Geoff Hunton, director, Merchant Place Developments

GEOFF Hunton finds himself in the limelight following his coup in bringing Hitachi to the North East.

Geoff Hunton, director, Merchant Place Developments

GEOFF Hunton looks tired which is perfectly understandable, given that he has recently pulled off the biggest coup of his career.

Over the summer it was announced that Hitachi and its partners had reached final agreement with the Government for the Japanese manufacturing giant to replace ageing Intercity trains.

This means it will build a 450,000sqft manufacturing and assembly plant at Merchant Place Development’s site at Amazon Park, Newton Aycliffe, which will employ up to 730 people.

“From my point of view it’s probably one of the biggest achievements of my career,” says Hunton.

The deal took some five years to bring to fruition so Hunton, 66, can be forgiven an air of weariness when we meet in a Merchant Place Development’s modest offices in Wideopen.

As he moves round his desk he contrives to dislodge a large cardboard placard from the wall and then tread on a teleconference phone unaccountably placed on the floor. He is a big man but should be nimble given that he practised judo for 22 years, gaining his black belt, but the high-impact sport has ravaged his knees, for which he is imminently due to go into hospital.

He was hardly destined for multimillion pound property deals, having been born into a farming family and raised in York. He retains his Yorkshire accent.

Farming held no appeal for him. He says: “I suppose I was the black sheep of the family, I was the only one who didn’t go into farming.

“I never did O-levels or A-levels. In the 1960s I was a product of comprehensive education and I went through ONCs and HNDs and then went to Reading University to study surveying, so I suppose you could say I came the long way round. I was a late developer academically.” Initially he trained as an architect in York but was made redundant before qualifying. He got a job with the Government’s Property Services Agency (PSA), qualified as a Chartered Surveyor and was transferred to Newcastle for what was supposed to be two years. And, apart from three years on Gibraltar, he has been here ever since.

“Working for the PSA in Newcastle was a fantastic experience because I was looking after all sorts of properties,” he says.

In 1991 he left the PSA for the private sector, joining the Newcastle office of construction and property consultants Summers Inman.

He retired from the firm as an equity partner in 2006 and, with the firm’s agreement, set up Development Monitoring Services LLP and then, in partnership with a London-based partner, set up Merchant Place Developments, as a sister company to Merchant Place Corporate Finance.

“My 40 years’ experience in the construction industry and doing due diligence for banks was seen by my partner as a good fit to allow us to do development work,” says Hunton.

Wasn’t it a gamble?

“It was a risk, everything’s a risk, life’s a risk,” he says. “Not as big a risk as it turned out. We set Merchant Place Developments up in late 2006 and within a year everything had gone crazy.”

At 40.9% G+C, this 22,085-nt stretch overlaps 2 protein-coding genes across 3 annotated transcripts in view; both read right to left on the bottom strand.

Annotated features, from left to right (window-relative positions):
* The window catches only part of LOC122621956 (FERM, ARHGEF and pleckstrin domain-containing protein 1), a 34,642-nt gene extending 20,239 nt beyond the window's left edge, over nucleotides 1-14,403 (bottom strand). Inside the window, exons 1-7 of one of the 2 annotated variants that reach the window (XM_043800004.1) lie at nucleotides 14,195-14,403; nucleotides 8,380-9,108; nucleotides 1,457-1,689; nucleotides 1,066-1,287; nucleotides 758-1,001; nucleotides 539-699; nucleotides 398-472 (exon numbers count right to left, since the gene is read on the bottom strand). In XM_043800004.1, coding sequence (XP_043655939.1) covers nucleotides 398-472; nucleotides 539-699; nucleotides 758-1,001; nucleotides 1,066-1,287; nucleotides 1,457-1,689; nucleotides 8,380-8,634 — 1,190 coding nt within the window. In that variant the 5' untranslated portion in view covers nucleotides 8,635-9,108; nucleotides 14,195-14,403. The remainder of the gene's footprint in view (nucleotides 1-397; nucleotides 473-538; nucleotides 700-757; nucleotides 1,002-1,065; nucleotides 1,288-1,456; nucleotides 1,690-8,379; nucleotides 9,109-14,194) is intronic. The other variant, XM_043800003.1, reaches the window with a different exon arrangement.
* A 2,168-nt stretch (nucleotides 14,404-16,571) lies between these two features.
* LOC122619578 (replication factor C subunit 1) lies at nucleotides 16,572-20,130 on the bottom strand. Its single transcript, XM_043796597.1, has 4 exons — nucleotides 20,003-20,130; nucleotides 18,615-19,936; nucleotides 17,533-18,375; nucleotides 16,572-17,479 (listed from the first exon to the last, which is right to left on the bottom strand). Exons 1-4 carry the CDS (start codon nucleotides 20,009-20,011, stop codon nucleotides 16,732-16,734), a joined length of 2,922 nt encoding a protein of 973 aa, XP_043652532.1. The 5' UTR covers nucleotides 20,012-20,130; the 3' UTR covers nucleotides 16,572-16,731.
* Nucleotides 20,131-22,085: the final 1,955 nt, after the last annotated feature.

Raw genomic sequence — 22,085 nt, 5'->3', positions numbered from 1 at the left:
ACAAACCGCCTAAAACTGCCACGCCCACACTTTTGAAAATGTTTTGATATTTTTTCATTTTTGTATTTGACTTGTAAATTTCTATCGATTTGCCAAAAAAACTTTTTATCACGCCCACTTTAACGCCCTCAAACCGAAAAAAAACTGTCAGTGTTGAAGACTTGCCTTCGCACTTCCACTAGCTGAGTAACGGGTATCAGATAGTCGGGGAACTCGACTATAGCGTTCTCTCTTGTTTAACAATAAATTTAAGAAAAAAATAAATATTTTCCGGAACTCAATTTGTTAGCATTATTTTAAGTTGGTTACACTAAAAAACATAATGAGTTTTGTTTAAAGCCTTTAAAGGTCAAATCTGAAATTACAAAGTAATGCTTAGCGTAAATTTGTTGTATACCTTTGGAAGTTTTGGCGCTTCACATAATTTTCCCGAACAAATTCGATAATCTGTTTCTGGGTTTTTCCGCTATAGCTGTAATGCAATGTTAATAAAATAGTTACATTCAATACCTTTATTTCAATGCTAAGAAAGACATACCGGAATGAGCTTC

He adds: “Merchant Place Developments was aimed at doing small development work and our first development was a £23m headquarters building for Avon Cosmetics in Southampton.” The firm went on to do further developments such as the Tronic headquarter in Ulverston. Generally, Merchant Place is approached with proposals for partnership in development work and does not build speculatively, although the acquisition of 1.5 million sqft at Amazon Park in partnership with Durham County Council was an exception.

“But don’t forget, that was 2007 when everything was rosy,” says Hunton. “What attracted us to it was its relationship to the A1(M), its relationship to rail and the ports. It was an ideally suited site for development.”

Merchant Place had planning permission for warehousing and expected something like a big supermarket chain to express an interest. But, as events were all too quickly to demonstrate, that was not a good time to be making investments.

Happily they then received an inquiry from an agent on behalf of an unnamed client for 350,000sqft site with an adjacent railway line.

It emerged that the client was Hitachi seeking a site for its train plant and Amazon became one of 42 possible locations the manufacturer was looking at.

“By the end of 2009 we were aware it was down to four sites and then it was between ourselves and a site in North Wales.”

That meant serious competition for Amazon as the North Wales site could rely upon the support of the Welsh government in Cardiff with its considerable resources. However, Hunton pays tribute to the support his bid was given.

“We got tremendous support from Durham County Council in relation to the site and also from Phil Wilson, MP for Sedgefield. Politically the thing went quiet between March 2010 and early 2011 but within that time, Phil Wilson was pushing it. So, between ourselves and Phil and Durham County Council we achieved our objective.”

One of the things that clinched the deal was a site visit by a team from Hitachi.